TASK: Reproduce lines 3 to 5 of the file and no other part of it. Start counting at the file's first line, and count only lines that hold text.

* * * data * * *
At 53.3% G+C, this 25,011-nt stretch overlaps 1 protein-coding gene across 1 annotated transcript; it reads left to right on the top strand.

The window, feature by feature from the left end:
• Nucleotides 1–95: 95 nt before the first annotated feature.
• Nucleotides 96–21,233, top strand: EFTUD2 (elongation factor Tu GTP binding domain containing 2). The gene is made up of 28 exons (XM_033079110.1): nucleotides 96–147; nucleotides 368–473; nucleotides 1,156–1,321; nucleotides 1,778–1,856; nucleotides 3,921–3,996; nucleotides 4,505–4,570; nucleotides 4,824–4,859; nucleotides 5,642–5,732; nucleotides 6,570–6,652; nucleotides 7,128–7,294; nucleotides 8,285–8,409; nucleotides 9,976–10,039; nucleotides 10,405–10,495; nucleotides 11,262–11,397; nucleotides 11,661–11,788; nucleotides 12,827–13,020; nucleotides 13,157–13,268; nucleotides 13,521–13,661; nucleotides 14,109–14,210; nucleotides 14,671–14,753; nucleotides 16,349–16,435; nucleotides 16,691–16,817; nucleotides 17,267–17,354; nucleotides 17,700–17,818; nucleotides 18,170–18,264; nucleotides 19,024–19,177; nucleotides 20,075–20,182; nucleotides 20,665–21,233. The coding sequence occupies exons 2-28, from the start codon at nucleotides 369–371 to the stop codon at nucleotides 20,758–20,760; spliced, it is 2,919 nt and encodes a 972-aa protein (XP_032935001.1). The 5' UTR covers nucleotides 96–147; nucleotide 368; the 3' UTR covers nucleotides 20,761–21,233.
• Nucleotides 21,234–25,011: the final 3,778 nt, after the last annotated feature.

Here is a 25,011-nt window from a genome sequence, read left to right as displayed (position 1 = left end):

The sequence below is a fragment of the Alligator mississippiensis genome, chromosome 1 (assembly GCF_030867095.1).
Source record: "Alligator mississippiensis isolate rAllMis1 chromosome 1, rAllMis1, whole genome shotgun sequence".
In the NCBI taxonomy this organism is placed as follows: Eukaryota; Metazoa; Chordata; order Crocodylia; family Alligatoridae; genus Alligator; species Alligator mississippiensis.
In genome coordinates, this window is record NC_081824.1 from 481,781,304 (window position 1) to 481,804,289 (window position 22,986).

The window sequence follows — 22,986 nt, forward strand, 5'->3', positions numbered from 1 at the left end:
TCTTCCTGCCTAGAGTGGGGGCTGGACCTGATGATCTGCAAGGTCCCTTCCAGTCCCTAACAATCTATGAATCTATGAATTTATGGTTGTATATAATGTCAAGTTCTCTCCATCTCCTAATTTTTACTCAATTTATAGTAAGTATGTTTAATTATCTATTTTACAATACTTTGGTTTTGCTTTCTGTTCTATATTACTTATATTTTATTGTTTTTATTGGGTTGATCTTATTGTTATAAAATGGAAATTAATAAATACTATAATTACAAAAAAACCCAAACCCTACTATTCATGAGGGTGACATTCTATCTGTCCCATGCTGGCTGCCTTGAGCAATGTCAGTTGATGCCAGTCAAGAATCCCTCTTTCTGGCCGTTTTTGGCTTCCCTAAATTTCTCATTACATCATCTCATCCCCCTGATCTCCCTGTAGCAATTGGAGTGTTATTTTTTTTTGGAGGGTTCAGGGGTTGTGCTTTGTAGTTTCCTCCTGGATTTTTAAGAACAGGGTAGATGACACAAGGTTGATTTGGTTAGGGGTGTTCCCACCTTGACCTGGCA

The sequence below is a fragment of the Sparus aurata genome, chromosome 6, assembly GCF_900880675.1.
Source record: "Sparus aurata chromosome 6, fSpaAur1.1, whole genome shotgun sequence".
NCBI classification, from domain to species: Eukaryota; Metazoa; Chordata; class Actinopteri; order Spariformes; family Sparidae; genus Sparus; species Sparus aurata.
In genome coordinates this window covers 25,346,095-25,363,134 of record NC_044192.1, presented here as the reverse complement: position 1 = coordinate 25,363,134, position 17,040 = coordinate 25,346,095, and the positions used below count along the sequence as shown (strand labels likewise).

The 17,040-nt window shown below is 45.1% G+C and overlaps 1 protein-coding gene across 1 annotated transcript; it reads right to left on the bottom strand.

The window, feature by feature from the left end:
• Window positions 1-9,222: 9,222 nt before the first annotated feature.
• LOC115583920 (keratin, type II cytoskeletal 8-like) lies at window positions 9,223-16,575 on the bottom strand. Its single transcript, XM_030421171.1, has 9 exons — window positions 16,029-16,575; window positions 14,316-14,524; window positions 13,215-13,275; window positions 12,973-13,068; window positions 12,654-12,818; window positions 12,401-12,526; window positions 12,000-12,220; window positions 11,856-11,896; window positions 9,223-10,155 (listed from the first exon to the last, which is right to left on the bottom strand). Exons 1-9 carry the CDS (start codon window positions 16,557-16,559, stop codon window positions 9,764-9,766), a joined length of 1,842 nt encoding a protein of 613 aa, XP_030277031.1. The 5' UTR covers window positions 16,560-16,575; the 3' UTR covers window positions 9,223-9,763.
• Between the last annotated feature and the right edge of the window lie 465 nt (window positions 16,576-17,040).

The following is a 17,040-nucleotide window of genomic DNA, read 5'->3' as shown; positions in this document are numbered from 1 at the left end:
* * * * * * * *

• Nucleotides 1–95: 95 nt before the first annotated feature.
• Nucleotides 96–21,233, top strand: EFTUD2 (elongation factor Tu GTP binding domain containing 2). The gene is made up of 28 exons (XM_033079110.1): nucleotides 96–147; nucleotides 368–473; nucleotides 1,156–1,321; nucleotides 1,778–1,856; nucleotides 3,921–3,996; nucleotides 4,505–4,570; nucleotides 4,824–4,859; nucleotides 5,642–5,732; nucleotides 6,570–6,652; nucleotides 7,128–7,294; nucleotides 8,285–8,409; nucleotides 9,976–10,039; nucleotides 10,405–10,495; nucleotides 11,262–11,397; nucleotides 11,661–11,788; nucleotides 12,827–13,020; nucleotides 13,157–13,268; nucleotides 13,521–13,661; nucleotides 14,109–14,210; nucleotides 14,671–14,753; nucleotides 16,349–16,435; nucleotides 16,691–16,817; nucleotides 17,267–17,354; nucleotides 17,700–17,818; nucleotides 18,170–18,264; nucleotides 19,024–19,177; nucleotides 20,075–20,182; nucleotides 20,665–21,233. The coding sequence occupies exons 2-28, from the start codon at nucleotides 369–371 to the stop codon at nucleotides 20,758–20,760; spliced, it is 2,919 nt and encodes a 972-aa protein (XP_032935001.1). The 5' UTR covers nucleotides 96–147; nucleotide 368; the 3' UTR covers nucleotides 20,761–21,233.
• Nucleotides 21,234–25,011: the final 3,778 nt, after the last annotated feature.